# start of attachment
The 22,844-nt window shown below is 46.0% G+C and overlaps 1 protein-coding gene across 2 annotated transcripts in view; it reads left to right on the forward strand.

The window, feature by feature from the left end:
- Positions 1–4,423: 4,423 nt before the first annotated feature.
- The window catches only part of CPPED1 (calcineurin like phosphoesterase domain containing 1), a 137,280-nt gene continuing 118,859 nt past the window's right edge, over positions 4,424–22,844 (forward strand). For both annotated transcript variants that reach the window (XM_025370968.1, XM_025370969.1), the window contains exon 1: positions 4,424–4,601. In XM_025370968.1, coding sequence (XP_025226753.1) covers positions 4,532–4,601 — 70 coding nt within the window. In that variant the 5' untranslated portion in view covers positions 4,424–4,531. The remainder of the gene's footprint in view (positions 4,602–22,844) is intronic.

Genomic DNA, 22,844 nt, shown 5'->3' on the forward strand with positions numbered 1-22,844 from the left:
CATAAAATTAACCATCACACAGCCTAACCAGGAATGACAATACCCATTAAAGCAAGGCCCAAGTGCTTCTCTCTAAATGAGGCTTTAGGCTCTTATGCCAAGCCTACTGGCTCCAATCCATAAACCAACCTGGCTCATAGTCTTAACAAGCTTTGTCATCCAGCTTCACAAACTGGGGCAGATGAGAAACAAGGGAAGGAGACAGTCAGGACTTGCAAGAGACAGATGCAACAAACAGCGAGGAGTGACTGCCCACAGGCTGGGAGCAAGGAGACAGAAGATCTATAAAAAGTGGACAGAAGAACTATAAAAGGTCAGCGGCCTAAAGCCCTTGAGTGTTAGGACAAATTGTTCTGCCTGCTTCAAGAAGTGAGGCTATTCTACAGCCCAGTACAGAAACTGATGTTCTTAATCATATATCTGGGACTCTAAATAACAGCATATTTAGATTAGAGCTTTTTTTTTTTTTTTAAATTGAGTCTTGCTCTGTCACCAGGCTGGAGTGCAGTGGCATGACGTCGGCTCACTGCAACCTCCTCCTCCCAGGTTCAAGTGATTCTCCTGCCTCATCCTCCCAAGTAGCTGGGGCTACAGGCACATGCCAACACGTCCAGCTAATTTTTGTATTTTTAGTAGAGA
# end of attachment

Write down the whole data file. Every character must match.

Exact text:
The 22,844-nt window shown below is 46.0% G+C and overlaps 1 protein-coding gene across 2 annotated transcripts in view; it reads left to right on the forward strand.

The window, feature by feature from the left end:
- Positions 1–4,423: 4,423 nt before the first annotated feature.
- The window catches only part of CPPED1 (calcineurin like phosphoesterase domain containing 1), a 137,280-nt gene continuing 118,859 nt past the window's right edge, over positions 4,424–22,844 (forward strand). For both annotated transcript variants that reach the window (XM_025370968.1, XM_025370969.1), the window contains exon 1: positions 4,424–4,601. In XM_025370968.1, coding sequence (XP_025226753.1) covers positions 4,532–4,601 — 70 coding nt within the window. In that variant the 5' untranslated portion in view covers positions 4,424–4,531. The remainder of the gene's footprint in view (positions 4,602–22,844) is intronic.

Genomic DNA, 22,844 nt, shown 5'->3' on the forward strand with positions numbered 1-22,844 from the left:
CATAAAATTAACCATCACACAGCCTAACCAGGAATGACAATACCCATTAAAGCAAGGCCCAAGTGCTTCTCTCTAAATGAGGCTTTAGGCTCTTATGCCAAGCCTACTGGCTCCAATCCATAAACCAACCTGGCTCATAGTCTTAACAAGCTTTGTCATCCAGCTTCACAAACTGGGGCAGATGAGAAACAAGGGAAGGAGACAGTCAGGACTTGCAAGAGACAGATGCAACAAACAGCGAGGAGTGACTGCCCACAGGCTGGGAGCAAGGAGACAGAAGATCTATAAAAAGTGGACAGAAGAACTATAAAAGGTCAGCGGCCTAAAGCCCTTGAGTGTTAGGACAAATTGTTCTGCCTGCTTCAAGAAGTGAGGCTATTCTACAGCCCAGTACAGAAACTGATGTTCTTAATCATATATCTGGGACTCTAAATAACAGCATATTTAGATTAGAGCTTTTTTTTTTTTTTTAAATTGAGTCTTGCTCTGTCACCAGGCTGGAGTGCAGTGGCATGACGTCGGCTCACTGCAACCTCCTCCTCCCAGGTTCAAGTGATTCTCCTGCCTCATCCTCCCAAGTAGCTGGGGCTACAGGCACATGCCAACACGTCCAGCTAATTTTTGTATTTTTAGTAGAGA